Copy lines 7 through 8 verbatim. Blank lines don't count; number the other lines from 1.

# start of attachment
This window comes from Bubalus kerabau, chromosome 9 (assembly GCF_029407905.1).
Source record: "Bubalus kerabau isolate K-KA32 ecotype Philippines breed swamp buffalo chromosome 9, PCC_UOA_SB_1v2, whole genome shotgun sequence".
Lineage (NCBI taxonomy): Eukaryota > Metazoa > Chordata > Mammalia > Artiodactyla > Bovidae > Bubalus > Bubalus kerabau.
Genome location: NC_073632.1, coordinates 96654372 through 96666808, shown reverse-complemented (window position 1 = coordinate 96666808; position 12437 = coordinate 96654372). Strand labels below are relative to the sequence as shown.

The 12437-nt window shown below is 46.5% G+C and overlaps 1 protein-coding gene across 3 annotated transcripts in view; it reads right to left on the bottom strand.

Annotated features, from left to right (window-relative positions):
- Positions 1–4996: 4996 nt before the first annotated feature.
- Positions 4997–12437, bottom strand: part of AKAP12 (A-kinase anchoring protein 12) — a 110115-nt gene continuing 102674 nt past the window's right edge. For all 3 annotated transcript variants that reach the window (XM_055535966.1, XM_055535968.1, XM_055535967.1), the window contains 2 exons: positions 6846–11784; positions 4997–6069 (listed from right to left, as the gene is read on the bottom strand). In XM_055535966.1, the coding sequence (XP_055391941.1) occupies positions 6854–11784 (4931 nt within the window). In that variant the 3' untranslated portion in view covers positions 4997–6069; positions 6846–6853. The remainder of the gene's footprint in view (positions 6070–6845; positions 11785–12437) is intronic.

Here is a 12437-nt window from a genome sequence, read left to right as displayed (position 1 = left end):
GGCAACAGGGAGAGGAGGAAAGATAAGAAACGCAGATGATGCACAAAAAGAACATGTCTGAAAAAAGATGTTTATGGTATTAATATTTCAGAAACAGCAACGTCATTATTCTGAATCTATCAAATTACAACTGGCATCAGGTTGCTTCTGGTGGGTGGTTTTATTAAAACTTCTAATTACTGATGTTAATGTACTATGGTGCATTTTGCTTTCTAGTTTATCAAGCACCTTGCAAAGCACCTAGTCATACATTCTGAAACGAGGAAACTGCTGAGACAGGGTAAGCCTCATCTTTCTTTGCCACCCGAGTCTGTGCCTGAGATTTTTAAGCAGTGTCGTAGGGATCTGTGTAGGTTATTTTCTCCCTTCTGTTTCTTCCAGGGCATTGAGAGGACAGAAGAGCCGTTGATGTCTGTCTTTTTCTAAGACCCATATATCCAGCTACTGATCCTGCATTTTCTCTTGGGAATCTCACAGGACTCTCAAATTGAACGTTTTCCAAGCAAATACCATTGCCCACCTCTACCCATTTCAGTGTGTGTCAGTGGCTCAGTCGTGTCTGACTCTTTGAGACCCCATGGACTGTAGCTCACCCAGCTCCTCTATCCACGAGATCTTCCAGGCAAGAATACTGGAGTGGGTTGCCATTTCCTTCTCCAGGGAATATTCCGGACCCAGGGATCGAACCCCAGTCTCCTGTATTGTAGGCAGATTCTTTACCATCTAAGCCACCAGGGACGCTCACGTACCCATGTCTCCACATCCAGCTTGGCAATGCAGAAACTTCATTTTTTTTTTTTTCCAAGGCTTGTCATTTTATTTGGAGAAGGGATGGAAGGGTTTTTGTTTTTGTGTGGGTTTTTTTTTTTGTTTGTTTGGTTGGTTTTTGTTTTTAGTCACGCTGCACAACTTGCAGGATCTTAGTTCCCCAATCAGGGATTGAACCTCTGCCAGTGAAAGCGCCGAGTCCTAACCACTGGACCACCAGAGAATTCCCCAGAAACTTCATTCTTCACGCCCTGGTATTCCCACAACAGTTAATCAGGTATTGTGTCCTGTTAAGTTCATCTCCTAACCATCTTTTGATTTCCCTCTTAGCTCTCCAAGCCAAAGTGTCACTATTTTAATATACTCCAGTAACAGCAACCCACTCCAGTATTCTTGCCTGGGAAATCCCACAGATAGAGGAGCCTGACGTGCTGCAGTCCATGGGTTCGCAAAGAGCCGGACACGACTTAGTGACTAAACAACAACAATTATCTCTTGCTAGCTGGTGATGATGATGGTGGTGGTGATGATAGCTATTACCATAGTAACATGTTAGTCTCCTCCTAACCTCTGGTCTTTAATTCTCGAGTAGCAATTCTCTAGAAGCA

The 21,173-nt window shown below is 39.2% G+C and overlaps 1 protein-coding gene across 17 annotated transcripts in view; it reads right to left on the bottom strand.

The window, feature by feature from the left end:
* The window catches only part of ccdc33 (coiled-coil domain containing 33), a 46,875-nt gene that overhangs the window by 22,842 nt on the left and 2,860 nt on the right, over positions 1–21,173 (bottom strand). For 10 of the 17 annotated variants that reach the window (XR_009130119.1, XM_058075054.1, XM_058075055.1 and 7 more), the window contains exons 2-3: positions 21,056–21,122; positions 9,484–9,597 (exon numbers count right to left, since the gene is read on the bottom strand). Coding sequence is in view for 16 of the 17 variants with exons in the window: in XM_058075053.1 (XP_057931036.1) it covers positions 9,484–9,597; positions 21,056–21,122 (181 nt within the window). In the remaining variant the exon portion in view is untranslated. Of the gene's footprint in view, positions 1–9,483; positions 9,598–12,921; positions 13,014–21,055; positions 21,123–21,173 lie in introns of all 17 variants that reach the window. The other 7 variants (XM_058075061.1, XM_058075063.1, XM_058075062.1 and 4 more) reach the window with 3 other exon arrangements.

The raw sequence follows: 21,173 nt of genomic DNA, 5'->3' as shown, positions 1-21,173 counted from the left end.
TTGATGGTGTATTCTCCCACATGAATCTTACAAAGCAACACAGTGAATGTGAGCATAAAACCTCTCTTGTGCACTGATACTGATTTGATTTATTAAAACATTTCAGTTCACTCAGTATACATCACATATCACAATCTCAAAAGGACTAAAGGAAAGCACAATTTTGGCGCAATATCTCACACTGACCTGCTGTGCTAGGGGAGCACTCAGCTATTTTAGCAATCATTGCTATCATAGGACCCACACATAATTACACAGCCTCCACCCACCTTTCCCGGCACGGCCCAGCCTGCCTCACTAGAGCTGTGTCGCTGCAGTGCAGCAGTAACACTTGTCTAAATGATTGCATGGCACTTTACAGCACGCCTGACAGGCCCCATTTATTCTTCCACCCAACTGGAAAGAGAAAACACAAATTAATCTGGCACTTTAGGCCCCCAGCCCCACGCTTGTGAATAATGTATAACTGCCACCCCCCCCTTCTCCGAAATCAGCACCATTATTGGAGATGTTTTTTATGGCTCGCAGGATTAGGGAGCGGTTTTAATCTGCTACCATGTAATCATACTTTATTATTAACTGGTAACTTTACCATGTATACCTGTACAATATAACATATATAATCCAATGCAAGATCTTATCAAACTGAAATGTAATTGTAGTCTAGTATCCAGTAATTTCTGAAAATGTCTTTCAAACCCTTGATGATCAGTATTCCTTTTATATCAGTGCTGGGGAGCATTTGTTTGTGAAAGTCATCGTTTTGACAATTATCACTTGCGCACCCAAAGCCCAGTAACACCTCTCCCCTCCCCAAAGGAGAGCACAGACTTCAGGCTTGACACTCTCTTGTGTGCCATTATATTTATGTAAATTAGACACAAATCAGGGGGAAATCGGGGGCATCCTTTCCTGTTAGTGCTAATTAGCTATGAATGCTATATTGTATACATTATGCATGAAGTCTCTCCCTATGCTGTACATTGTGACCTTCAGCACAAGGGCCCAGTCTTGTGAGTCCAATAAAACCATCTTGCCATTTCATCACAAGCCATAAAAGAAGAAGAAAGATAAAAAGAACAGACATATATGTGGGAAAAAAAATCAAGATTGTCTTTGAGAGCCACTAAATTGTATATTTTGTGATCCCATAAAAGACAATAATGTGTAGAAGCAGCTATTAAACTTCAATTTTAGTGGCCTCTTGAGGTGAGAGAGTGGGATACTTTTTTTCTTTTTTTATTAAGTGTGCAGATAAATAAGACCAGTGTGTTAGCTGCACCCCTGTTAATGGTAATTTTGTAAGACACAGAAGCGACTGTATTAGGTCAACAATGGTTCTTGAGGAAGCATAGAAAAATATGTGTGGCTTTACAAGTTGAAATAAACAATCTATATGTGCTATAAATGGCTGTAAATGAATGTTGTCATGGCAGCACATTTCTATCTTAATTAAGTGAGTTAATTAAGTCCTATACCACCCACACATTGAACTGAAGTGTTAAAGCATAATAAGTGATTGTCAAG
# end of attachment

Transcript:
- Positions 1–4996: 4996 nt before the first annotated feature.
- Positions 4997–12437, bottom strand: part of AKAP12 (A-kinase anchoring protein 12) — a 110115-nt gene continuing 102674 nt past the window's right edge. For all 3 annotated transcript variants that reach the window (XM_055535966.1, XM_055535968.1, XM_055535967.1), the window contains 2 exons: positions 6846–11784; positions 4997–6069 (listed from right to left, as the gene is read on the bottom strand). In XM_055535966.1, the coding sequence (XP_055391941.1) occupies positions 6854–11784 (4931 nt within the window). In that variant the 3' untranslated portion in view covers positions 4997–6069; positions 6846–6853. The remainder of the gene's footprint in view (positions 6070–6845; positions 11785–12437) is intronic.